Escaping the office can make meetings more productive

Meetings & Conventions

Colergét aims to create a zen-like atmosphere.

Creating focus and productivity in the workplace can be a challenge for some employers. Online distractions loom and cold Milwaukee winters can make office dwellers feel stir crazy. However, solitaire home screens and ice-covered streets aren’t the only explanations for those daily 9 a.m. meeting interruptions.

According to a 2015 survey from FlexJobs, 76 percent of the 2,600 respondents said they avoid the office when completing important tasks. Employees reported fewer interruptions from colleagues, fewer distractions and minimal office politics when escaping the office to work.

With only 24 percent of respondents saying they are most productive in the office, companies are faced with a challenge that can become an opportunity when planning business meetings. In some cases meetings are more productive when held offsite, venue operators say.

“A change in environment can help our brains think differently, open the door for new information to process or ideas to take shape,” said Erin Hochevar, director of community at Hudson Business Lounge. She suggested employers can increase office productivity by taking their employees—and hopefully not the office politics—elsewhere.

Located in Milwaukee’s Third Ward, Hudson Business lounge provides workspace for small business owners or freelancers without personal offices. But it also provides private meeting space for companies needing a change of scenery.

Colergét aims to create a zen-like atmosphere.
Colergét aims to create a zen-like atmosphere.

Hochevar said that the new environment needs to be conducive to comfort and human necessity. She said Hudson has comfortable chairs, workplace technology and a café to fully meet its clients’ needs.

Hudson is just one of many venues in and around Milwaukee that companies use for offsite meetings to escape office distraction.

Colergét Conference Center in Kenosha takes a different approach to meeting productivity. Its outdoor scenery and decorative Asian-inspired architecture aims to create a zen-like atmosphere for its clients.

“Every room has a view of our gardens outside. The beauty lends itself to daring to dream bigger and being creative,” said Kathy Barker, facility manager at Colergét.

Barker said the only downfall of the center is its limited space, which does not allow for bigger meetings or social events.

LMI Packaging Solutions in Pleasant Prairie uses Colergét for its quarterly board of directors meeting. Megan King, program developer, said the center’s peaceful environment helps employees avoid distractions and break away from their daily routines.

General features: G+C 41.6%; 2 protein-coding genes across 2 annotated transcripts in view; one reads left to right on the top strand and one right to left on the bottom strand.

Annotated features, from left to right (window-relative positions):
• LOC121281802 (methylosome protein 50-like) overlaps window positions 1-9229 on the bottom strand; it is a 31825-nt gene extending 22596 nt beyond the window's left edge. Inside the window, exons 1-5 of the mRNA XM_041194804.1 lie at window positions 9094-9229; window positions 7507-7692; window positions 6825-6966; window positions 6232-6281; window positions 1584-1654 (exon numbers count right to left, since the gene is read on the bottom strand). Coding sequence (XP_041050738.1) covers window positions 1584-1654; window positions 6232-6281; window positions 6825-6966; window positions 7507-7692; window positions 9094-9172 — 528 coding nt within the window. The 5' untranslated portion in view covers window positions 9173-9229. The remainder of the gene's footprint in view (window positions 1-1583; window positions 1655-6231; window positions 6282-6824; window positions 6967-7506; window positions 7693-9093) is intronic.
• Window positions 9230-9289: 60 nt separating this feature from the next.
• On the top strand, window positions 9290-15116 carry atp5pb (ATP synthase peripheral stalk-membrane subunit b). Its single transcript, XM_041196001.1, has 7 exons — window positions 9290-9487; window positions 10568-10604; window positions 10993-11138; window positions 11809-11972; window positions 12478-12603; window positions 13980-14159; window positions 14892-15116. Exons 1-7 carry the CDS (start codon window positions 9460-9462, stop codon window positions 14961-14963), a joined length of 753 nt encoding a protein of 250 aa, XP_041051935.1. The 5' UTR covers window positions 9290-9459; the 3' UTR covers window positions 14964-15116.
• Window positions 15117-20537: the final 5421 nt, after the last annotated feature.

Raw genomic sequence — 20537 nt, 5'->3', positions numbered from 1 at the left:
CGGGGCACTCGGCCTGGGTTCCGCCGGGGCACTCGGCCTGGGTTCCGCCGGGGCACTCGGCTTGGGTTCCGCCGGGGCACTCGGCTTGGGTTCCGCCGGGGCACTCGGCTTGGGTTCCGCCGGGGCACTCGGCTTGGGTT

“You don’t walk in (to Colergét) thinking you have to do work today,” King said. “You walk in thinking you are going to do great work today.”

The Ambassador Hotel in Milwaukee, regularly hosts meetings and conferences for both large and small companies. The hotel has seven meeting rooms and space for large team-building activities, according to Amy Schneider, general manager.

She said one company set up a mini-golf course during a conference at the hotel as a way to strengthen teamwork.

“Experiencing something different sparks ideas. It also breaks down barriers and lines of hierarchy within the company,” Schneider said. “It’s a breath of fresh air.”

Like many Milwaukee hotels, the Ambassador’s location and lodging capabilities allow for extended conferences or retreats. It also attracts companies from all over the state. Schneider said the hotel’s central location is an important asset.

Asian gardens and mini-golf at an offsite oasis might boost employee focus for a day or two, but what happens on Monday morning when it’s time to return to the cubicle?

Perhaps this quest for workplace relief hints at a greater issue.

In a 2012 Right Management survey, 81 percent of respondents reported they do not take a legitimate lunch break during their workday.

According to the survey, the findings indicate high stress levels in employees—so high that they cannot find just 30 minutes in their day to refuel. Companies are stuck between two unhealthy extremes: employees avoid the office, but when they are there, they are unable to take necessary breaks from their workload.

“The employee is a huge asset for the employer,” said Jennifer Walkowiak, director of commercial growth at Aurora Healthcare. Workplace wellness is her passion.

Aurora’s employee wellness program helps employers create healthier work environments, Walkowiak said.

The plan includes a health risk assessment and biometric screening to identify areas of health concern for employees. Aurora’s health coaches then work with employees to meet those concerns and work toward a healthier lifestyle at home and at work.

“We try to find a solution to help (employers) reduce health care costs,” Walkowiak said.

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Maredithe has covered retail, restaurants, entertainment and tourism since 2018. Her duties as associate editor include copy editing, page proofing and managing work flow. Meyer earned a degree in journalism from Marquette University and still enjoys attending men’s basketball games to cheer on the Golden Eagles. Also in her free time, Meyer coaches high school field hockey and loves trying out new restaurants in Milwaukee.

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